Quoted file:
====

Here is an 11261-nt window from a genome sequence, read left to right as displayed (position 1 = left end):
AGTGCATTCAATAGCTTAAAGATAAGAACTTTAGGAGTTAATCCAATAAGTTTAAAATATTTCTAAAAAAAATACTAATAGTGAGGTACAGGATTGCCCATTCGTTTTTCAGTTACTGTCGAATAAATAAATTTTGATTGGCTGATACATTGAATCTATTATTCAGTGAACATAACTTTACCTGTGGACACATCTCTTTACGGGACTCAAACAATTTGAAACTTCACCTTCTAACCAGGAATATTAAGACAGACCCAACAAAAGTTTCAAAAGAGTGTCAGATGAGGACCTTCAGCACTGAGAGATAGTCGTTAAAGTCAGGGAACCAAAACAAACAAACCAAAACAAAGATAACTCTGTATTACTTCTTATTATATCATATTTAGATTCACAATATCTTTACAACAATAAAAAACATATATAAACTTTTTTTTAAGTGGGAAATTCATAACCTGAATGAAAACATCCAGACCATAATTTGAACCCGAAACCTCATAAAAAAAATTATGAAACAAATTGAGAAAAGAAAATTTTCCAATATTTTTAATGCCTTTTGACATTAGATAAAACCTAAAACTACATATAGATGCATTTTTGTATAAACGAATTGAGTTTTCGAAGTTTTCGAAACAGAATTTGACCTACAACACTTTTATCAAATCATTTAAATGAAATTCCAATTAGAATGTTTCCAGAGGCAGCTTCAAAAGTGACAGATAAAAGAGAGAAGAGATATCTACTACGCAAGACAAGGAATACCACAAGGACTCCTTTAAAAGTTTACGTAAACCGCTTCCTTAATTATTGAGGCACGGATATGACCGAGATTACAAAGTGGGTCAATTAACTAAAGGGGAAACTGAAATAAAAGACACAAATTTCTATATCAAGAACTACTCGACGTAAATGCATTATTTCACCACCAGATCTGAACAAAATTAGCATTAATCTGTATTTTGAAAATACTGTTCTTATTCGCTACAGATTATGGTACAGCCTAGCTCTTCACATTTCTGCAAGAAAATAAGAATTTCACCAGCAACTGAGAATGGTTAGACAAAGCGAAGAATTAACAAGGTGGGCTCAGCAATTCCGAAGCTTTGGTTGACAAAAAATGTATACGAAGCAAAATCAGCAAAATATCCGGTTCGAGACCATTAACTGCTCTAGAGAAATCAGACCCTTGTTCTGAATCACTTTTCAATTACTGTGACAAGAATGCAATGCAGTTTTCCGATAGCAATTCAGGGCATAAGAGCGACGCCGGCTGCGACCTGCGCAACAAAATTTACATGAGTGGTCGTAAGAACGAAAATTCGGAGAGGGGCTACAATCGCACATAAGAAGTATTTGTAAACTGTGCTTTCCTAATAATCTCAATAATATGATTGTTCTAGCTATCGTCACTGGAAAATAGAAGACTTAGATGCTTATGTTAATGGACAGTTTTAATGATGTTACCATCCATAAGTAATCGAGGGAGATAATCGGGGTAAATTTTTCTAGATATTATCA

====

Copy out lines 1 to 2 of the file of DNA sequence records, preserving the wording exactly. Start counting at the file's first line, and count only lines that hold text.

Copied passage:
Here is an 11261-nt window from a genome sequence, read left to right as displayed (position 1 = left end):
AGTGCATTCAATAGCTTAAAGATAAGAACTTTAGGAGTTAATCCAATAAGTTTAAAATATTTCTAAAAAAAATACTAATAGTGAGGTACAGGATTGCCCATTCGTTTTTCAGTTACTGTCGAATAAATAAATTTTGATTGGCTGATACATTGAATCTATTATTCAGTGAACATAACTTTACCTGTGGACACATCTCTTTACGGGACTCAAACAATTTGAAACTTCACCTTCTAACCAGGAATATTAAGACAGACCCAACAAAAGTTTCAAAAGAGTGTCAGATGAGGACCTTCAGCACTGAGAGATAGTCGTTAAAGTCAGGGAACCAAAACAAACAAACCAAAACAAAGATAACTCTGTATTACTTCTTATTATATCATATTTAGATTCACAATATCTTTACAACAATAAAAAACATATATAAACTTTTTTTTAAGTGGGAAATTCATAACCTGAATGAAAACATCCAGACCATAATTTGAACCCGAAACCTCATAAAAAAAATTATGAAACAAATTGAGAAAAGAAAATTTTCCAATATTTTTAATGCCTTTTGACATTAGATAAAACCTAAAACTACATATAGATGCATTTTTGTATAAACGAATTGAGTTTTCGAAGTTTTCGAAACAGAATTTGACCTACAACACTTTTATCAAATCATTTAAATGAAATTCCAATTAGAATGTTTCCAGAGGCAGCTTCAAAAGTGACAGATAAAAGAGAGAAGAGATATCTACTACGCAAGACAAGGAATACCACAAGGACTCCTTTAAAAGTTTACGTAAACCGCTTCCTTAATTATTGAGGCACGGATATGACCGAGATTACAAAGTGGGTCAATTAACTAAAGGGGAAACTGAAATAAAAGACACAAATTTCTATATCAAGAACTACTCGACGTAAATGCATTATTTCACCACCAGATCTGAACAAAATTAGCATTAATCTGTATTTTGAAAATACTGTTCTTATTCGCTACAGATTATGGTACAGCCTAGCTCTTCACATTTCTGCAAGAAAATAAGAATTTCACCAGCAACTGAGAATGGTTAGACAAAGCGAAGAATTAACAAGGTGGGCTCAGCAATTCCGAAGCTTTGGTTGACAAAAAATGTATACGAAGCAAAATCAGCAAAATATCCGGTTCGAGACCATTAACTGCTCTAGAGAAATCAGACCCTTGTTCTGAATCACTTTTCAATTACTGTGACAAGAATGCAATGCAGTTTTCCGATAGCAATTCAGGGCATAAGAGCGACGCCGGCTGCGACCTGCGCAACAAAATTTACATGAGTGGTCGTAAGAACGAAAATTCGGAGAGGGGCTACAATCGCACATAAGAAGTATTTGTAAACTGTGCTTTCCTAATAATCTCAATAATATGATTGTTCTAGCTATCGTCACTGGAAAATAGAAGACTTAGATGCTTATGTTAATGGACAGTTTTAATGATGTTACCATCCATAAGTAATCGAGGGAGATAATCGGGGTAAATTTTTCTAGATATTATCA